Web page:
In 1996, Hip Hop had reached new heights, achieving crossover success with music coming out of the East and the West. With labels like Bad Boy and Death Row leading the way, the Golden Age of Hip Hop was about to enter the Age of Bling. In many ways, ’96 was a turning point: the culture, now 23 years old was had begun a schism between the mainstream and the underground, with the more innovative cats keeping close to the roots of the movement, creating something entirely new.
That extra fresh style and sound was the hallmark of Dr. Octagon, a group so innovative it left many confused for it went beyond Hip Hop’s outer limits. Dr. Octagon came together in 1996 through an unusual combination of fate and serendipity.
In the seminal Hip-Hop history book, Check the Technique (Book 2) (Wax Facts Press) by Brian Coleman breaks it down. New Yorker Kool Keith [Thornton], who had achieved success in the Ultramagnetic MCs moved out to Los Angeles. At that time, he was signed to Capitol Records and was waiting for the release of his solo album, Sex Style, which was on hold.
Although he was unable to release music under the name “Kool Keith,” he kept creating tracks. One of those was had a fast-rhyming flow that recalled his Ultramagnetic days, featuring Sir Menelick and produced by Kutmasta Kurt, that they called “Dr. Octagon.”
“It was some spaced-out, crazy stuff. We were in a real elegant part of no-man’s land,” Keith told Coleman.
He sent tapes of “Dr. Octagon” out to radio DJs who were the first to break new music to the world, including Stretch & Bobbito in New York, Sway and King Tech in the Bay, and Mike Nardone in LA. The tapes did not list a group name, nor did they identify Keith, so the DJs referred to them as “Dr. Octagon”—and it got play.
Enter Dan “The Automator” [Nakamura], a young producer who came up as with the Solesides crew. He was feeling the vibe. He reached out to Keith and pitched the idea of making an “outer-space gynecologist” theme album as “Dr. Octagon.”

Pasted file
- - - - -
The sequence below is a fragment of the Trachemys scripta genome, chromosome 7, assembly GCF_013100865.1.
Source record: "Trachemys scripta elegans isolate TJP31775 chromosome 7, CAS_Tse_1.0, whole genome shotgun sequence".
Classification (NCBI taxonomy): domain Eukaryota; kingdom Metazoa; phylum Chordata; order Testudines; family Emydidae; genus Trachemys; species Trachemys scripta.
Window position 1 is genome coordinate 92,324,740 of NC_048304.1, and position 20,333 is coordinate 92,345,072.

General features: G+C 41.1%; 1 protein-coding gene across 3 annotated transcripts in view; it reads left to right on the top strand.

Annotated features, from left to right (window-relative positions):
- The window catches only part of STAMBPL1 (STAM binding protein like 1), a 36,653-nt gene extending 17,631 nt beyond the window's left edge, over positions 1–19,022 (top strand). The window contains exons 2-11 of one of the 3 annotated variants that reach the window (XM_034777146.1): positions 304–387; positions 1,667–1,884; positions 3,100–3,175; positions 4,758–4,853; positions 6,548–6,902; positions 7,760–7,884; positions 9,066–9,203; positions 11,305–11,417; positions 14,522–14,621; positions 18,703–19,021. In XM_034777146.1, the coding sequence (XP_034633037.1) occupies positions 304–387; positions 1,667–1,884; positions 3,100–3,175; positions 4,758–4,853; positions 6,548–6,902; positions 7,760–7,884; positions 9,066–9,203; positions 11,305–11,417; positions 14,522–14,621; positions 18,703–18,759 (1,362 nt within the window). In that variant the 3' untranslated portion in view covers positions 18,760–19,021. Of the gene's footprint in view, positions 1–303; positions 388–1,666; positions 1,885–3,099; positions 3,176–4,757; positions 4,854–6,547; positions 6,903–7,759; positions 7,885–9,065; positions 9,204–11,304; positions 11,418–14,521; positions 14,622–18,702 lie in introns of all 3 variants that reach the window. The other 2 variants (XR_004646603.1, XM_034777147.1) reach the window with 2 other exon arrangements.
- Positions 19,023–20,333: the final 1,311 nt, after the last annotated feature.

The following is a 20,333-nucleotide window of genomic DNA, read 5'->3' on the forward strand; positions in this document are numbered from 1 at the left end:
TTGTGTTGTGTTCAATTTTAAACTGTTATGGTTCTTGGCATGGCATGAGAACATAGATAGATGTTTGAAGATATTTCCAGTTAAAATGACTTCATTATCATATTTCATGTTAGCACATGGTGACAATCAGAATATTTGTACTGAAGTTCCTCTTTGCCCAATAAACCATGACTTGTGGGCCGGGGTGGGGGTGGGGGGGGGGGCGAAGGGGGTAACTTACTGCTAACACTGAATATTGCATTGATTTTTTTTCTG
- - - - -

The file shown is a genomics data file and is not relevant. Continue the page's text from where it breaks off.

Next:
Keith told Coleman, “With Kurt and the Octagon stuff, I think he thought we were just joking. But Automator was serious about it, he wanted to run with it. When Automator heard those first two songs, that was his fuel right there. There was no looking back at that point, we went up the ladder from there. Everybody was there for the party, and it was one weird party. We knew that no one was going to try and sneak anything normal in.”
The result was Dr. Octagonecologyst, one of the most trippy Hip Hop albums ever released. Memories differ to the exact time frame, but it was put together in the space of two to six weeks. It was a concept album, and the concept was to push the boundaries, not only of Hip Hop, but of music and art as a whole. It did this by using ever element known to the form including the cuts of San Francisco’s DJ Q*Bert [Richard Quitevis] of the Invisibl Skratch Picklz crew to give it that out-of-this-world sound.
Keith told Coleman, “I knew that the record wasn’t going to be an ‘urban’ record, I knew it was above a lot of heads. It was going somewhere else, although I didn’t know where that was. To a lot of people, it was like a haunted house. You go up the steps and something pops out. Then you take a left and something else pops out.”
The album dropped in early ’96 on Dan’s Bulk Recordings in the United States and James Lavelle’s Mo Wax in the UK. For an underground group out of nowhere, they sold somewhere between 200 and 300 thousand units without ever once performing live. But all that is about to change this March.
Kool Keith, Dan The Automator, and Q*Bert have just announced plans to perform as Dr. Octagon live for the first time. They have set two dates: March 6 at The Independent in San Francisco and March 7 at the Telegram Ballroom in Los Angeles. For those who cannot make it, a 3-LP, 28-track deluxe box set reissue of Dr. Octagonecologyst (Get On Down) is set to release online on this Spring.
The album, which was unlike anything the Hip Hop scene had ever heard before, has gone on to be one of the classics of the era. Kutmasta Kurt told Coleman, “Once people started to understand what it was about, it became a lot more influential. Like the movie The Rocky Horror Picture Show. I think that people in the Hip-Hop underground started making weirder and more experimental stuff after [Octagonecologyst] came out.”
Miss Rosen is a journalist covering art, photography, culture, and books. Her byline has appeared in L’Uomo Vogue, Whitewall, Jocks and Nerds, and L’Oeil de la Photographie. Follow her on Twitter @Miss_Rosen.